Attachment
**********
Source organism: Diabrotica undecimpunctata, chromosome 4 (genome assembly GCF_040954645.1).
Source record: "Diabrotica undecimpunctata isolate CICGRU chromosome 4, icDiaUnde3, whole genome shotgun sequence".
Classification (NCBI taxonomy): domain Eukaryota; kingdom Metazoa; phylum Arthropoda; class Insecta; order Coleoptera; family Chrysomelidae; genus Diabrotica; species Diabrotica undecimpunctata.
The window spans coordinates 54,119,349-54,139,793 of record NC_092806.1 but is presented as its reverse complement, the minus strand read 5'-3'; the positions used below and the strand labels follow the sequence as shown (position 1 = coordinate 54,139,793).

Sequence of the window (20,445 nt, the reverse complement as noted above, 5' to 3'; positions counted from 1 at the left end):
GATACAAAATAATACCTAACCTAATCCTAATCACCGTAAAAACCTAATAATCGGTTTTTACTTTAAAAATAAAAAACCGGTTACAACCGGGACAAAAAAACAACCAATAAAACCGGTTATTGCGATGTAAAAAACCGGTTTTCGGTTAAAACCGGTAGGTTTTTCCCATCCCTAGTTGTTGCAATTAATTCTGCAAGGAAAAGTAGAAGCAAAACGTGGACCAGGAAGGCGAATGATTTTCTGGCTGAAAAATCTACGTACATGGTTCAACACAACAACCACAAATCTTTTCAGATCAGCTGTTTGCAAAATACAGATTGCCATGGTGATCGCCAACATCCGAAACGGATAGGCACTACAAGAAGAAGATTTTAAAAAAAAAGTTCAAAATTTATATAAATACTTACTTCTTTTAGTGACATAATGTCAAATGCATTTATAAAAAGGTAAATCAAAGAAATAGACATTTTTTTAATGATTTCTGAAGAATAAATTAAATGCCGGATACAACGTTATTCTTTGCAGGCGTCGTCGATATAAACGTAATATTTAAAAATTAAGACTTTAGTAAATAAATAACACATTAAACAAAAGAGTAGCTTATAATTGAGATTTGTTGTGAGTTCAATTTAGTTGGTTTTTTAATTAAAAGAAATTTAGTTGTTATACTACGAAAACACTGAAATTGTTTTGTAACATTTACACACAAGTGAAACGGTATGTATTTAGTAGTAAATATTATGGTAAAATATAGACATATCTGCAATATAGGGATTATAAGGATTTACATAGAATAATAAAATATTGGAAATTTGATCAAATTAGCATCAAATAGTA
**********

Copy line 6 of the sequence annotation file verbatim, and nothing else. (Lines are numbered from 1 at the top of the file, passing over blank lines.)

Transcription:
GATACAAAATAATACCTAACCTAATCCTAATCACCGTAAAAACCTAATAATCGGTTTTTACTTTAAAAATAAAAAACCGGTTACAACCGGGACAAAAAAACAACCAATAAAACCGGTTATTGCGATGTAAAAAACCGGTTTTCGGTTAAAACCGGTAGGTTTTTCCCATCCCTAGTTGTTGCAATTAATTCTGCAAGGAAAAGTAGAAGCAAAACGTGGACCAGGAAGGCGAATGATTTTCTGGCTGAAAAATCTACGTACATGGTTCAACACAACAACCACAAATCTTTTCAGATCAGCTGTTTGCAAAATACAGATTGCCATGGTGATCGCCAACATCCGAAACGGATAGGCACTACAAGAAGAAGATTTTAAAAAAAAAGTTCAAAATTTATATAAATACTTACTTCTTTTAGTGACATAATGTCAAATGCATTTATAAAAAGGTAAATCAAAGAAATAGACATTTTTTTAATGATTTCTGAAGAATAAATTAAATGCCGGATACAACGTTATTCTTTGCAGGCGTCGTCGATATAAACGTAATATTTAAAAATTAAGACTTTAGTAAATAAATAACACATTAAACAAAAGAGTAGCTTATAATTGAGATTTGTTGTGAGTTCAATTTAGTTGGTTTTTTAATTAAAAGAAATTTAGTTGTTATACTACGAAAACACTGAAATTGTTTTGTAACATTTACACACAAGTGAAACGGTATGTATTTAGTAGTAAATATTATGGTAAAATATAGACATATCTGCAATATAGGGATTATAAGGATTTACATAGAATAATAAAATATTGGAAATTTGATCAAATTAGCATCAAATAGTA